Sunday, April 12, 2009

Unit Testing a Custom Membership Provider

Wow, it's been awhile since I've blogged here. I don't want to bore you with my regret so I'll get to it. Today I was attempting to test drive a custom membership provider

    1 [Test]

    2 public void CanCreateNewUser()

    3 {

    4     TestProvider.Initialize(ProviderName, DefaultConfig);

    5     MembershipCreateStatus Status;

    6     ApplicationUser UserToSave =

    7         new ApplicationUser(CorrectUserName,

    8                             CorrectPassword,

    9                             CorrectEmail)

   10                         {

   11                             PasswordQuestion = ThePasswordQuestion,

   12                             PasswordAnswer = ThePasswordAnswer

   13                         };

   14     UserRepository.Expect(x => x.Save(UserToSave))

   15         .IgnoreArguments();

   16 

   17     MembershipUser NewUser =

   18         TestProvider.CreateUser(CorrectUserName,

   19                                 CorrectPassword,

   20                                 CorrectEmail,

   21                                 ThePasswordQuestion,

   22                                 ThePasswordAnswer,

   23                                 false,

   24                                 null,

   25                                 out Status);

   26 

   27     Assert.AreEqual(MembershipCreateStatus.Success, Status);

   28     UserRepository.VerifyAllExpectations();

   29 }



I hit run in my NUnit test runner and bam, I got this error

Tests.UnitTests.CustomMembershipProviderTestCase.CanCreateNewUser: System.ArgumentException : The membership provider name specified is invalid. Parameter name: providerName

At the top of the stack trace was the MembershipUser constructor so that's where I started my search. O how I love Reflector. I fired it up and examined the constructor for the MembershipUser class and spotted the following check

    1 if ((providerName == null) ||

    2     (Membership.Providers[providerName] == null))

    3 {

    4     throw new ArgumentException(

    5         SR.GetString("Membership_provider_name_invalid"), "providerName");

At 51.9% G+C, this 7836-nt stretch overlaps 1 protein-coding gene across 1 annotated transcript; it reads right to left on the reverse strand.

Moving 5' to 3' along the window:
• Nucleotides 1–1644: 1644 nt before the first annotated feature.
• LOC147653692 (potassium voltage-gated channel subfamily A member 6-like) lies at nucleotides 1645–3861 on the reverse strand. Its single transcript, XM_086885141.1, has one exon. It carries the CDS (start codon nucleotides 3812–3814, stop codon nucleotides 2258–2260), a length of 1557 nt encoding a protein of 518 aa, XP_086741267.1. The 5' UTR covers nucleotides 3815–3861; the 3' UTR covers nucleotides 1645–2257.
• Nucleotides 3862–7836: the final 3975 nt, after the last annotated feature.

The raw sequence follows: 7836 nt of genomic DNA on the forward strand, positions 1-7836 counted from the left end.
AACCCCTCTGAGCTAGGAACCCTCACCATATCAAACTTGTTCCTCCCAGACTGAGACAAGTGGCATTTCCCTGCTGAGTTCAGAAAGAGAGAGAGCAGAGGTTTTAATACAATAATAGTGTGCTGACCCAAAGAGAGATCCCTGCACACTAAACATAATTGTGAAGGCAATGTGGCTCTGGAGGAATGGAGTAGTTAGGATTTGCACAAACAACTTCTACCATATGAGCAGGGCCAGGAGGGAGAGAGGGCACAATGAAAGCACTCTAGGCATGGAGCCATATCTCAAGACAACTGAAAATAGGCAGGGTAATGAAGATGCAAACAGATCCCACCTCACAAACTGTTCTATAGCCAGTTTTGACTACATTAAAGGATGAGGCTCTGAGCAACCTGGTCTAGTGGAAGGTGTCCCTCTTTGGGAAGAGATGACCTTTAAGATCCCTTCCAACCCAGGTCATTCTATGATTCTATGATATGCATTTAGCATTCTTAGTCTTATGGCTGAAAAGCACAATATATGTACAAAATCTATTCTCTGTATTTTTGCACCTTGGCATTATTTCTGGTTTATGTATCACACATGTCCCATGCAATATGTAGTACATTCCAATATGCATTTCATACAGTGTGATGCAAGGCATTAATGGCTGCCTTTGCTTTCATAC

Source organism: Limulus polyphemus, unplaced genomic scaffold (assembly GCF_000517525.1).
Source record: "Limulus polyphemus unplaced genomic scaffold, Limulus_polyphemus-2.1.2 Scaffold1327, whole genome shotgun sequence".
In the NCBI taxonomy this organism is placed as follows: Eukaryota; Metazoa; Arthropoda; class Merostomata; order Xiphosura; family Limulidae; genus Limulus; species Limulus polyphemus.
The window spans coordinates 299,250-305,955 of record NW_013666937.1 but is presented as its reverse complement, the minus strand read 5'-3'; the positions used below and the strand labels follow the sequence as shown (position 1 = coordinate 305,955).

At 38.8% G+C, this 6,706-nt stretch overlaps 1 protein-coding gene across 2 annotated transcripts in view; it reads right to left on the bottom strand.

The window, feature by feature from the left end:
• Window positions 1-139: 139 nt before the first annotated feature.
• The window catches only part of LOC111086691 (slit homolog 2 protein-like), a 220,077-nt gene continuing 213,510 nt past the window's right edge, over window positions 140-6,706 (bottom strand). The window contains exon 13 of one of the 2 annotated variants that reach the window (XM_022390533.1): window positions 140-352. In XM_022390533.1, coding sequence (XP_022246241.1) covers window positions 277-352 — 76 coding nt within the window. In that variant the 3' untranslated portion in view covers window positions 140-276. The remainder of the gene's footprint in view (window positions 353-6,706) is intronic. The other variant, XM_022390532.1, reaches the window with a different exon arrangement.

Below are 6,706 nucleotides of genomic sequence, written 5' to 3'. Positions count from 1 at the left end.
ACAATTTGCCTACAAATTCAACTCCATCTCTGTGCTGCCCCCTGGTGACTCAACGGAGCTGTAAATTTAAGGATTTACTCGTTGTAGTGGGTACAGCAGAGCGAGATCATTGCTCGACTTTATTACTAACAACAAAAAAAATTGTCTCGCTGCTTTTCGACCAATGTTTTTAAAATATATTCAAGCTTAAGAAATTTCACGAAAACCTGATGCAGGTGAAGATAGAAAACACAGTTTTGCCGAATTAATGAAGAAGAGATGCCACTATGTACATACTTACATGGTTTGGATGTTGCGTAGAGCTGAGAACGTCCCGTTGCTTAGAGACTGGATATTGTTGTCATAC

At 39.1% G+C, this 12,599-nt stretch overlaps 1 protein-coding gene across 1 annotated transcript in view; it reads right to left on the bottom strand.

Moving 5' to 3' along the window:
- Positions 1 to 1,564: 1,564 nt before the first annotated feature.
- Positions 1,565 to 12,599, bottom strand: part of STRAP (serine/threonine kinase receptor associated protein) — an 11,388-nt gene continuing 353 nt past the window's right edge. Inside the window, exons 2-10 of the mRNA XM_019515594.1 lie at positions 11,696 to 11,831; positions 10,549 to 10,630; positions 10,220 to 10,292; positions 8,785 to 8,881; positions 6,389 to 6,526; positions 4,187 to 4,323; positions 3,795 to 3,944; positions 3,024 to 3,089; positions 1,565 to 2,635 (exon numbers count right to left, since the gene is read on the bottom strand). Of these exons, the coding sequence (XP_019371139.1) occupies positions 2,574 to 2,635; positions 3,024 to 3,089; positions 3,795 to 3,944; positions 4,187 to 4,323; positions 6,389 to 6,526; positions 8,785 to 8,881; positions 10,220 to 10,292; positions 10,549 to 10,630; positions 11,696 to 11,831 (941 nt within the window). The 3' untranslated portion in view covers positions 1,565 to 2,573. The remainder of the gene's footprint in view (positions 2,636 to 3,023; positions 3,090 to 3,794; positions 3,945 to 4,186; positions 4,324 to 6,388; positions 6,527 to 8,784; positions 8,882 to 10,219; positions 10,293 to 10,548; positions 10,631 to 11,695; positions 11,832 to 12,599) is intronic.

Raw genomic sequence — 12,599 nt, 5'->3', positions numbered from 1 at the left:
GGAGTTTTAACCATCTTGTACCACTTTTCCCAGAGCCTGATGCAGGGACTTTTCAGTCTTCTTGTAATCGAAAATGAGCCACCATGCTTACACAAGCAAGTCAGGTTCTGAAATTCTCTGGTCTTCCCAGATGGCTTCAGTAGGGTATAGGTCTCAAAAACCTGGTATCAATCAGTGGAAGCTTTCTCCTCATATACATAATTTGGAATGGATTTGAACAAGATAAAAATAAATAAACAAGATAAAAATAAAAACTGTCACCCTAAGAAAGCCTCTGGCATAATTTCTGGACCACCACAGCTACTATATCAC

6 }



There's the culprit : Membership.Providers[providerName] == null. So I tried setting the provider programmatically in my test, but the provider's collection is read only. I know that the provider's collection is populated according to what is in the web.config so I added the necessary section to the app.config of my test project.

    1   <system.web>

    2     <membership defaultProvider="CustomMembershipProvider">

    3       <providers>

    4         <remove name="AspNetSqlMembershipProvider"/>

    5         <add applicationName="UnitTests"

    6             name="CustomMembershipProvider"

    7             type="XXX.Infrastructure.Authentication.CustomMembershipProvider, XXX.Infrastructure"/>

    8       </providers>

    9     </membership>

   10   </system.web>



I reran my test and I saw green, but I wasn't totally satisfied. The one thing I don't like about this solution is I can't control what's in the providers collection on a test by test basis.

In the back of my mind I knew I could use reflection, but I was avoiding it because I really wanted to move on. I quickly poked around the Membership and MembershipProvderCollection classes with reflector knowing, like many things, that somebody has probably solved this problem. Within minutes I found Colin Bowern's post describing the same exact issue. The code below to programmatically populate the provider's collection is to his credit. Thanks Colin.

    1 private void InjectProvider(ProviderCollection Collection, ProviderBase Provider)

    2 {

    3     typeof(ProviderCollection).GetField("_ReadOnly", BindingFlags.Instance | BindingFlags.NonPublic)

    4                               .SetValue(Collection, false);

    5 

    6     Hashtable Hash = (Hashtable)typeof(ProviderCollection).GetField("_Hashtable", BindingFlags.Instance | BindingFlags.NonPublic)

    7                                                           .GetValue(Collection);

    8 

    9     if (Hash[Provider.Name] == null)

   10     {

   11         Hash.Add(Provider.Name, Provider);

   12     }

   13     else

   14     {

   15         Hash[Provider.Name] = Provider;

   16     }

   17 }



Now the top two lines of my test look like

    1 TestProvider.Initialize(ProviderName, DefaultConfig);

    2 InjectProvider(Membership.Providers, TestProvider);



And my test still passes.

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